October 25, 2013 5:16 am at 5:16 am #611020
Who else gets a little irked by these expressions? I don’t look down in any way on the people who use them c”v,I just cringe a little from the words themselves….
Let’s listen in….
“Good Shabbos, putchkie, did you make this bilky in school? Put it with Mommy’s challies, ok? Which chicken do you want, the pulkie? The pipikel? No, you can’t have a scrambled eggy, it’s Shabbos, putckie-mutchkie, okaaaaaaay? Oh the baby is so cute, kinaynihora,poo-poo-poo, look at those gezunte pulkies!!”etc.
I’m really not a snob at all, it just irks me, I don’t know why.October 25, 2013 11:26 am at 11:26 am #983470147Participant
you can’t have a scrambled eggy Because you need to save these eggs to throw them on Halloween.
& even if you don’t throw eggs, so many other people will, that there could be a serious shortage of eggs by the next morning.October 25, 2013 12:51 pm at 12:51 pm #983471rebdonielMember
Maybe this is the vestiges of the old-time Ashkenazic Yiddish pronunciation that you see among some old-timers.
I work in a shul where most people are older American Jews, and they call challah “challie.” Many of them on sukkot would talk about sitting in the “sukkie.” When chicken legs are served, they’re called “pulkies.” This may be a cultural thing.October 25, 2013 1:13 pm at 1:13 pm #983472
Kinaynahora, I’ve heard people say “eggy” and “challie” before. It’s gevaldic how people talk this way! My mommy and totty made sure to be mechanech me good English since I was a little feigaleh/bubbaleh/mammaleh/rugelach.October 25, 2013 1:30 pm at 1:30 pm #983473streekgeekParticipant
And my absolute worst is: Let’s go take a boodie kinderlach….October 25, 2013 1:53 pm at 1:53 pm #983474wallflowerParticipant
When I saw the title of the thread, I thought it was going to be about a Yiddish comic strip, starring those three as title characters. (Please somebody do it!)October 25, 2013 3:57 pm at 3:57 pm #983475Smile E. FaceMember
I didn’t know what a boodie was, until I was doing chesed by somebody’s house last year and she asked if I would give her kids a boodie, and I said something along the lines of “sure, WHAT?!” And so i received an education. Baruch Hashem. 😀October 25, 2013 4:11 pm at 4:11 pm #983476Little FroggieParticipant
Eclipse, if I’m not mistaken, you made a thread (long ago) about words your family made up.October 25, 2013 5:54 pm at 5:54 pm #983478October 25, 2013 6:47 pm at 6:47 pm #983479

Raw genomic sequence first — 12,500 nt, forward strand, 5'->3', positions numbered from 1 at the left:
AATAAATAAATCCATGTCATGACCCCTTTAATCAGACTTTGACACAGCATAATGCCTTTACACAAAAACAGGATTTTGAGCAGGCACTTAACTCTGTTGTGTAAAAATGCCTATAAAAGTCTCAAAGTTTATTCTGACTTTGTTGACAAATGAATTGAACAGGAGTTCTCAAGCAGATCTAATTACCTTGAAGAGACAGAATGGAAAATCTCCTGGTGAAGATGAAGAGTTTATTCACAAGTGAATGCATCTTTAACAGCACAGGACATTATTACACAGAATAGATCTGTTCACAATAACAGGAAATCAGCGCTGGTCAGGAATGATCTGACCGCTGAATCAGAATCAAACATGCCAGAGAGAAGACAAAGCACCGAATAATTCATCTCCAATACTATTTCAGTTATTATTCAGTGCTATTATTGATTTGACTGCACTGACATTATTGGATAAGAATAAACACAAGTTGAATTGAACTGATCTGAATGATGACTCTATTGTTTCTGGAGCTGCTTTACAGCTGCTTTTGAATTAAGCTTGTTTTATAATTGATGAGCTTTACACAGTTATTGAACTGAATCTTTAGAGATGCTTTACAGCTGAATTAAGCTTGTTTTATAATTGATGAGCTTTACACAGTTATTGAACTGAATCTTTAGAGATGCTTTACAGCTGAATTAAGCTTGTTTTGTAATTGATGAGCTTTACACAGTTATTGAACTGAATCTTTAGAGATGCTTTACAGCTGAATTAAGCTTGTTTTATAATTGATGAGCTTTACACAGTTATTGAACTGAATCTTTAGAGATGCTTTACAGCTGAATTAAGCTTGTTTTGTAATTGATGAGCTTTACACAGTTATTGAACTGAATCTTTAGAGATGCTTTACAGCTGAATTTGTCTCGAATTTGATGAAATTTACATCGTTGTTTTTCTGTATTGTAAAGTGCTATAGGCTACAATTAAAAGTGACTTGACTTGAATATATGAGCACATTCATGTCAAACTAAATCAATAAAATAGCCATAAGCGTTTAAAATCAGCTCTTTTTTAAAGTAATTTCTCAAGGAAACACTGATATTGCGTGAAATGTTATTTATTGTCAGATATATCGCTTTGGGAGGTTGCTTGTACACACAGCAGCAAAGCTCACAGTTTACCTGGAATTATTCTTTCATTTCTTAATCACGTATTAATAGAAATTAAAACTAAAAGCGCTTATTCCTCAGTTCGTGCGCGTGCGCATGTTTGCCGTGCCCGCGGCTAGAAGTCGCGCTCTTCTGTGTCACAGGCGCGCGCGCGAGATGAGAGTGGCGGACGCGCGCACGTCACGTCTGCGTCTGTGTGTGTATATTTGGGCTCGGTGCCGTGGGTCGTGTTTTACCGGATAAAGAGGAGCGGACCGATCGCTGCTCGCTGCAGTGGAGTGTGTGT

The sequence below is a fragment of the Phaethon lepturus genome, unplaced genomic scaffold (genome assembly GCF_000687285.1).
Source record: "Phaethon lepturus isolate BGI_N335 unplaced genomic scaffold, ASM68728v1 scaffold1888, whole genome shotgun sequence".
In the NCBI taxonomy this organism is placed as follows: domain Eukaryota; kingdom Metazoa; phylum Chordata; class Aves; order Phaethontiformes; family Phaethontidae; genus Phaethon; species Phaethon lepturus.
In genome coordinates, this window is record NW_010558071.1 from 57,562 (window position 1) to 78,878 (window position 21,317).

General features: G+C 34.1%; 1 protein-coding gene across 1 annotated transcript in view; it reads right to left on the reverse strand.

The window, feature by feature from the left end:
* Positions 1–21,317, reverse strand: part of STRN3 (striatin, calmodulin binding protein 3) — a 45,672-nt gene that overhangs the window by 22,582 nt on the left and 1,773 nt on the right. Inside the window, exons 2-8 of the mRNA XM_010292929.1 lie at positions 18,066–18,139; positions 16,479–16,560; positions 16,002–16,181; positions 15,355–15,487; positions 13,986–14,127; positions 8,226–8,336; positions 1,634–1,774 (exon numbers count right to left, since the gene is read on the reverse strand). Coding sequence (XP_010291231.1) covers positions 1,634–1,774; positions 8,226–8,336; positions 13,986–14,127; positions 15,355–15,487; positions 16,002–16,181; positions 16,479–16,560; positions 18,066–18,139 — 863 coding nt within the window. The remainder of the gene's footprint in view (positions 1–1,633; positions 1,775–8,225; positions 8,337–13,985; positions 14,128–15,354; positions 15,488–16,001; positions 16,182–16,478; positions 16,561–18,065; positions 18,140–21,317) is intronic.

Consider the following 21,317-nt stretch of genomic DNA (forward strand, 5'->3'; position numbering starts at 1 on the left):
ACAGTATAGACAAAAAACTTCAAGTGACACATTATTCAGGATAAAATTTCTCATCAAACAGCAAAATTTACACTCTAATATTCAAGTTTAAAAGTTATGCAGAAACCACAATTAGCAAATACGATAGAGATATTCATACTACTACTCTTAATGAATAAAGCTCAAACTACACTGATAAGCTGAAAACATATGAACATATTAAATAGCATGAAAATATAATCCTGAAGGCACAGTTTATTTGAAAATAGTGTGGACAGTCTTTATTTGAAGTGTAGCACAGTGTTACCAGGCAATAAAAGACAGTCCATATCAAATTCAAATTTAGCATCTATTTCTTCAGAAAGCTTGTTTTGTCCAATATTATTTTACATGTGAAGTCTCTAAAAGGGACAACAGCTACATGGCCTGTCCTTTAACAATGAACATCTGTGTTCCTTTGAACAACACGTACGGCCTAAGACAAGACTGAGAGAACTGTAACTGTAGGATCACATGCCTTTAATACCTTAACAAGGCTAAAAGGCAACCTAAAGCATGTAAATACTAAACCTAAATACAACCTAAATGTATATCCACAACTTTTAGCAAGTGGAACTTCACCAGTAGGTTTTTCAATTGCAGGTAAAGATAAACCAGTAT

Little Froggie, you have a better memory than I do!
You’re right! Challie-Pulkie, juicy, and what else?October 25, 2013 7:32 pm at 7:32 pm #983480
Someone please enlighten me. I don’t chap what is a boodie.October 25, 2013 7:35 pm at 7:35 pm #983481zen3344Participant
“Fleischie”October 27, 2013 12:12 am at 12:12 am #983482
A boodie is a bath.October 27, 2013 12:22 am at 12:22 am #983483
I’ve always said “fleishig” if I wasn’t going to say “meat.” I have, however, heard people say “meaty,” in addition to “milky.” Hearing adults speak like that can be pretty awkward, I’ll admit! 😛October 27, 2013 1:29 am at 1:29 am #983484
Here are more:
Blankie (blanket)October 27, 2013 2:49 am at 2:49 am #983485TheGoqParticipant
this thread is making me want to pukieOctober 27, 2013 6:53 am at 6:53 am #983486
Goq, don’t, that’s ICKY….October 27, 2013 12:37 pm at 12:37 pm #983487iknoMember
goq- + 1,000,000
🙂October 27, 2013 7:08 pm at 7:08 pm #983488keepitcomingMember
its half yiddish half babytalk.. the mame loooshin.. like shprachOctober 28, 2013 12:21 am at 12:21 am #983489Torah613TorahParticipant
Why do you look down at snobs? Some of my best friends are snobs and I don’t look down at them.October 28, 2013 1:34 am at 1:34 am #983490
But they probably look down on you!October 28, 2013 2:04 am at 2:04 am #983491
Passie is short for pacifier not a Jewish word.October 28, 2013 2:25 pm at 2:25 pm #983492hanz keglParticipant
tzumi,shlufi.zitzy.cribby,bettyOctober 28, 2013 3:49 pm at 3:49 pm #983493mobicoParticipant
This whole thread is more than bit kooky.October 28, 2013 3:54 pm at 3:54 pm #983494
I once read somewhere that its bad to do this. It hampers the child’slanguage development.October 28, 2013 4:19 pm at 4:19 pm #983495mobicoParticipant
And Bookworm120, “milky” and “meaty” are the way that the British – adults and children alike – refer to fleishigs and milchigs. It’s a cultural thing.October 28, 2013 5:05 pm at 5:05 pm #983496🐵 ⌨ GamanitParticipant
WIY- Was that in Baby Island? In that book, the parents wanted their kid to be spoken to like an adult, and the kid only ended up learning to speak when it was spoken to in baby language… It seems like in every culture babies are spoken to differently, and I’d assume it’s for a reason.
- You must be logged in to reply to this topic.